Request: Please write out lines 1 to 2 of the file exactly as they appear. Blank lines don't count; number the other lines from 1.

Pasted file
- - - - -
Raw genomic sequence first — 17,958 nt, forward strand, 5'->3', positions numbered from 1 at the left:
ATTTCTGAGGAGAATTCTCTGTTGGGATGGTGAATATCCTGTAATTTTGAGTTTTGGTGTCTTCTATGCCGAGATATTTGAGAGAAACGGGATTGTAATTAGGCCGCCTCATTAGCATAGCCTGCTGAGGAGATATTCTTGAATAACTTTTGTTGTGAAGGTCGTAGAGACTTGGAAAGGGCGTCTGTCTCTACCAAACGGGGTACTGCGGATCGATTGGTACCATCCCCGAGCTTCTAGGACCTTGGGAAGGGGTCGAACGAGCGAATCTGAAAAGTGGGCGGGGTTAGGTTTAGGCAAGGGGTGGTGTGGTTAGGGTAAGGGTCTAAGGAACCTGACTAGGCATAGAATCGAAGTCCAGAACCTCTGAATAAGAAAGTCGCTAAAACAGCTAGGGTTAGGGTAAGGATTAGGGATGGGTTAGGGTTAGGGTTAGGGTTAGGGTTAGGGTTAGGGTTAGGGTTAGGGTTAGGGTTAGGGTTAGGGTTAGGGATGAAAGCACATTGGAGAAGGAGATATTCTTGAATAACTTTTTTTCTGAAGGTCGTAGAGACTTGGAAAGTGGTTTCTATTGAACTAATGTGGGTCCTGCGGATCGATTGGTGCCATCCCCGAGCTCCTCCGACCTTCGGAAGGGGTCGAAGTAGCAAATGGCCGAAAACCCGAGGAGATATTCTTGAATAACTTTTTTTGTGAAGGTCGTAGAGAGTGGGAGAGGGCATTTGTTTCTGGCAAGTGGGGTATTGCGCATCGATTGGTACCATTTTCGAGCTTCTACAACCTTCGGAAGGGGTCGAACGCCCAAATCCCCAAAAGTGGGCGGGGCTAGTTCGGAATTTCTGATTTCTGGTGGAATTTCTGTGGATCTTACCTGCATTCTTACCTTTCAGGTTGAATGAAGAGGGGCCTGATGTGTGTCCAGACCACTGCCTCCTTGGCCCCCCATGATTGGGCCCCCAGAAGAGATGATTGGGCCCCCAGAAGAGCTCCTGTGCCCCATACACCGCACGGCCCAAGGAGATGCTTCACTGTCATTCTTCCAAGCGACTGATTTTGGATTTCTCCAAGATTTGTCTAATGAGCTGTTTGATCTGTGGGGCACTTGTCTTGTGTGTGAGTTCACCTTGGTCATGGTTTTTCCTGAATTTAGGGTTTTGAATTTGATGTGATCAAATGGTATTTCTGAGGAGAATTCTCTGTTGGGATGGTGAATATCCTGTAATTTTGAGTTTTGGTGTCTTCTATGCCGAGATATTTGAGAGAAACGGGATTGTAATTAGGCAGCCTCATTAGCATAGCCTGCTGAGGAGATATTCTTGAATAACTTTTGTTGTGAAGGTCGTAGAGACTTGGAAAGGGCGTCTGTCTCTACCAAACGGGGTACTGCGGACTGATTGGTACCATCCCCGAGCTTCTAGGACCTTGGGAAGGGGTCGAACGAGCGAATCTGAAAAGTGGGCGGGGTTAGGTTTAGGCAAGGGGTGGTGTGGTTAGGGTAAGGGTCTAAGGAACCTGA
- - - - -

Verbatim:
Raw genomic sequence first — 17,958 nt, forward strand, 5'->3', positions numbered from 1 at the left:
ATTTCTGAGGAGAATTCTCTGTTGGGATGGTGAATATCCTGTAATTTTGAGTTTTGGTGTCTTCTATGCCGAGATATTTGAGAGAAACGGGATTGTAATTAGGCCGCCTCATTAGCATAGCCTGCTGAGGAGATATTCTTGAATAACTTTTGTTGTGAAGGTCGTAGAGACTTGGAAAGGGCGTCTGTCTCTACCAAACGGGGTACTGCGGATCGATTGGTACCATCCCCGAGCTTCTAGGACCTTGGGAAGGGGTCGAACGAGCGAATCTGAAAAGTGGGCGGGGTTAGGTTTAGGCAAGGGGTGGTGTGGTTAGGGTAAGGGTCTAAGGAACCTGACTAGGCATAGAATCGAAGTCCAGAACCTCTGAATAAGAAAGTCGCTAAAACAGCTAGGGTTAGGGTAAGGATTAGGGATGGGTTAGGGTTAGGGTTAGGGTTAGGGTTAGGGTTAGGGTTAGGGTTAGGGTTAGGGTTAGGGTTAGGGTTAGGGATGAAAGCACATTGGAGAAGGAGATATTCTTGAATAACTTTTTTTCTGAAGGTCGTAGAGACTTGGAAAGTGGTTTCTATTGAACTAATGTGGGTCCTGCGGATCGATTGGTGCCATCCCCGAGCTCCTCCGACCTTCGGAAGGGGTCGAAGTAGCAAATGGCCGAAAACCCGAGGAGATATTCTTGAATAACTTTTTTTGTGAAGGTCGTAGAGAGTGGGAGAGGGCATTTGTTTCTGGCAAGTGGGGTATTGCGCATCGATTGGTACCATTTTCGAGCTTCTACAACCTTCGGAAGGGGTCGAACGCCCAAATCCCCAAAAGTGGGCGGGGCTAGTTCGGAATTTCTGATTTCTGGTGGAATTTCTGTGGATCTTACCTGCATTCTTACCTTTCAGGTTGAATGAAGAGGGGCCTGATGTGTGTCCAGACCACTGCCTCCTTGGCCCCCCATGATTGGGCCCCCAGAAGAGATGATTGGGCCCCCAGAAGAGCTCCTGTGCCCCATACACCGCACGGCCCAAGGAGATGCTTCACTGTCATTCTTCCAAGCGACTGATTTTGGATTTCTCCAAGATTTGTCTAATGAGCTGTTTGATCTGTGGGGCACTTGTCTTGTGTGTGAGTTCACCTTGGTCATGGTTTTTCCTGAATTTAGGGTTTTGAATTTGATGTGATCAAATGGTATTTCTGAGGAGAATTCTCTGTTGGGATGGTGAATATCCTGTAATTTTGAGTTTTGGTGTCTTCTATGCCGAGATATTTGAGAGAAACGGGATTGTAATTAGGCAGCCTCATTAGCATAGCCTGCTGAGGAGATATTCTTGAATAACTTTTGTTGTGAAGGTCGTAGAGACTTGGAAAGGGCGTCTGTCTCTACCAAACGGGGTACTGCGGACTGATTGGTACCATCCCCGAGCTTCTAGGACCTTGGGAAGGGGTCGAACGAGCGAATCTGAAAAGTGGGCGGGGTTAGGTTTAGGCAAGGGGTGGTGTGGTTAGGGTAAGGGTCTAAGGAACCTGA